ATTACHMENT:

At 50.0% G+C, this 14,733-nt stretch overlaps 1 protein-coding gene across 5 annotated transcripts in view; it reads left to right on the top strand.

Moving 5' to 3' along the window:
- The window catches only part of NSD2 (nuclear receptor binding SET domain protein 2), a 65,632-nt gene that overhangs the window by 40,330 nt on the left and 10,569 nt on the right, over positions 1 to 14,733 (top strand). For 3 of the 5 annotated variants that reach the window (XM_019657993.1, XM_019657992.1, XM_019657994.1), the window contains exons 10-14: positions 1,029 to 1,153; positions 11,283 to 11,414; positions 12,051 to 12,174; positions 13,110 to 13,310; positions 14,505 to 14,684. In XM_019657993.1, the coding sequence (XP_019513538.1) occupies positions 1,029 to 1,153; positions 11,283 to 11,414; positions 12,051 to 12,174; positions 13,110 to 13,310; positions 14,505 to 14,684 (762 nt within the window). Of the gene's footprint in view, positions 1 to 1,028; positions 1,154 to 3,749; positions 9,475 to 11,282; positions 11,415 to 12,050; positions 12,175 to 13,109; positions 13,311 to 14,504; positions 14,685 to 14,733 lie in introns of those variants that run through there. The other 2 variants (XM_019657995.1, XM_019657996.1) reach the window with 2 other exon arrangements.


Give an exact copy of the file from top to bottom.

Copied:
At 50.0% G+C, this 14,733-nt stretch overlaps 1 protein-coding gene across 5 annotated transcripts in view; it reads left to right on the top strand.

Moving 5' to 3' along the window:
- The window catches only part of NSD2 (nuclear receptor binding SET domain protein 2), a 65,632-nt gene that overhangs the window by 40,330 nt on the left and 10,569 nt on the right, over positions 1 to 14,733 (top strand). For 3 of the 5 annotated variants that reach the window (XM_019657993.1, XM_019657992.1, XM_019657994.1), the window contains exons 10-14: positions 1,029 to 1,153; positions 11,283 to 11,414; positions 12,051 to 12,174; positions 13,110 to 13,310; positions 14,505 to 14,684. In XM_019657993.1, the coding sequence (XP_019513538.1) occupies positions 1,029 to 1,153; positions 11,283 to 11,414; positions 12,051 to 12,174; positions 13,110 to 13,310; positions 14,505 to 14,684 (762 nt within the window). Of the gene's footprint in view, positions 1 to 1,028; positions 1,154 to 3,749; positions 9,475 to 11,282; positions 11,415 to 12,050; positions 12,175 to 13,109; positions 13,311 to 14,504; positions 14,685 to 14,733 lie in introns of those variants that run through there. The other 2 variants (XM_019657995.1, XM_019657996.1) reach the window with 2 other exon arrangements.